Palace hits Duterte plan to free Arroyo
Stressing “respect for the rule of law,” Malacañang Sunday told presidential aspirant Rodrigo Duterte that if elected, he could not just order the release of former President Gloria Macapagal-Arroyo, who had been placed under hospital arrest since 2011 for alleged electoral fraud and plunder.
Presidential Communications Secretary Herminio Coloma said that “under existing laws, only the courts have the jurisdiction and the authority to rule on the status of an accused, including petitions for bail.”
“On account of the constitutional principle of separation of powers, the President, who is Chief Executive, may not get involved in such matters,” Coloma told the Inquirer.
Duterte was reportedly cheered on Friday in San Fernando City when the Davao mayor promised that if elected, he would release Arroyo, now a Pampanga representative.
Arroyo was arrested in 2011 for electoral sabotage in the 2007 elections, but was allowed bail in 2012.
But before she could be freed, the Sandiganbayan ordered her arrest for plunder, in connection with the alleged misuse of over P365 million in intelligence funds of the state-run Philippine Charity Sweepstakes Office (PCSO). She has won an order from the Supreme Court temporarily stopping her trial for plunder.
Arroyo has claimed the evidence against her was insufficient and that detention has worsened her many ailments.
Duterte, who had served as Arroyo’s consultant on public order, said that just like ordinary citizens, Arroyo was entitled to a speedy trial.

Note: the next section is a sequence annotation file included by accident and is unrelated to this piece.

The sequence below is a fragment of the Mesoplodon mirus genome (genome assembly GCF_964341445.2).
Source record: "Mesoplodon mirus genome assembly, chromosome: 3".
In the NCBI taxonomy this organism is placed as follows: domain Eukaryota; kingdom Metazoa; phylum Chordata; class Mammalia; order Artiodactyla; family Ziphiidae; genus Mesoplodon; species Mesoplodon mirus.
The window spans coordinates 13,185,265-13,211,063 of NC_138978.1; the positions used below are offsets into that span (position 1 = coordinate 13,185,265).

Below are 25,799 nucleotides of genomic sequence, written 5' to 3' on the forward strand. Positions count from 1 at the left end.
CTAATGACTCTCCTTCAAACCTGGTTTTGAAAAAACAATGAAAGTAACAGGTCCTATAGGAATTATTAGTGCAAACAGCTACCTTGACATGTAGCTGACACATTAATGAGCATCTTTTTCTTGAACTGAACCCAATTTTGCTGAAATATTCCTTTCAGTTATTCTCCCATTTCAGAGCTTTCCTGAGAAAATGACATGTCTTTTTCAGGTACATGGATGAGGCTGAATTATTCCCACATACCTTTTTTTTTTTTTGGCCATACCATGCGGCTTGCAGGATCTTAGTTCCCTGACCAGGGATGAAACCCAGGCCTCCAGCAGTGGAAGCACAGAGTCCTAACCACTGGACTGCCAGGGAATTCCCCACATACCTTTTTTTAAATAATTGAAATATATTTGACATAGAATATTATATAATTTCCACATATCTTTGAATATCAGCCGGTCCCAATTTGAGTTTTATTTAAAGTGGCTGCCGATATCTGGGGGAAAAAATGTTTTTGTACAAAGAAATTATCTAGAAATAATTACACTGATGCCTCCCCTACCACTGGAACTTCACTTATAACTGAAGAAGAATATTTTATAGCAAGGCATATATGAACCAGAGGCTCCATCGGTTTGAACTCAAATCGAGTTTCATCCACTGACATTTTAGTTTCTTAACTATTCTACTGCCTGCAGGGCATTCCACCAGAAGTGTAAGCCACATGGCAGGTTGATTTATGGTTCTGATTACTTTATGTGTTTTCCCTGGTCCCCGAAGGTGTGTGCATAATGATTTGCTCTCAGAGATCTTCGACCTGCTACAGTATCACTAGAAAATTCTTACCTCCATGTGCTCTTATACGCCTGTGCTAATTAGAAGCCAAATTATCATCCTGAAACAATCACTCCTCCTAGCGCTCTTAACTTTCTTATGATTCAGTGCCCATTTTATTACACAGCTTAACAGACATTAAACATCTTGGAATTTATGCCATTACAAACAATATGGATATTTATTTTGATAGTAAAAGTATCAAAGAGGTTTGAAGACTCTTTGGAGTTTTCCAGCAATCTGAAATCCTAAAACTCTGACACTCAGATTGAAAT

He said that “if the prosecution is not ready, every time the case is called for hearing, the court should dismiss the charges because they also delay justice.”
British lawyer Amal Alamuddin Clooney has obtained an opinion from the United Nations Working Group on Arbitrary Detention that the incarceration of Arroyo is “arbitrary and illegal under international law … with an enforceable right to compensation.”
The Supreme Court in November last year granted Sen. Juan Ponce Enrile bail on humanitarian grounds in his plunder case, a move that, according to lawyers, could pave the way for a similar plea under the equal protection law by Arroyo if she could show that she was not a flight risk because of her fragile health and advanced age.
The Aquino administration has touted the detention of Arroyo, along those of Enrile and Senators Jinggoy Estrada and Ramon Revilla Jr., as its main achievements in its “daang matuwid,” or righteous path, program to rid the country of corrupt elements.
It has also been slammed for not moving against its allies who have been tagged as corrupt.
Enrile, Estrada and Revilla have been charged plunder for diverting their congressional Priority Development Assistance Fund to ghost projects.
The administration Liberal Party, whose standard-bearer in the May elections is former Interior Secretary Mar Roxas, Sunday joined Malacañang in blasting Duterte for his “ignorance of or total disregard for the law.”
“I think Mayor Duterte has a flawed understanding of how the legal system works,” said the LP spokesperson, Akbayan Rep. Barry Gutierrez.
“GMA’s case is already [in] the courts, and they are the ones who have a say on whether to grant her provisional liberty—through bail or outright release—through an acquittal,” he said.
Gutierrez said Roxas, if elected President, would take his cue from the judicial authorities.
“Secretary Mar is of the position that all the corruption cases filed by the Ombudsman against public officials should continue to be heard in accordance with the law and the Constitution,” he said.
Subscribe to INQUIRER PLUS to get access to The Philippine Daily Inquirer & other 70+ titles, share up to 5 gadgets, listen to the news, download as early as 4am & share articles on social media. Call 896 6000.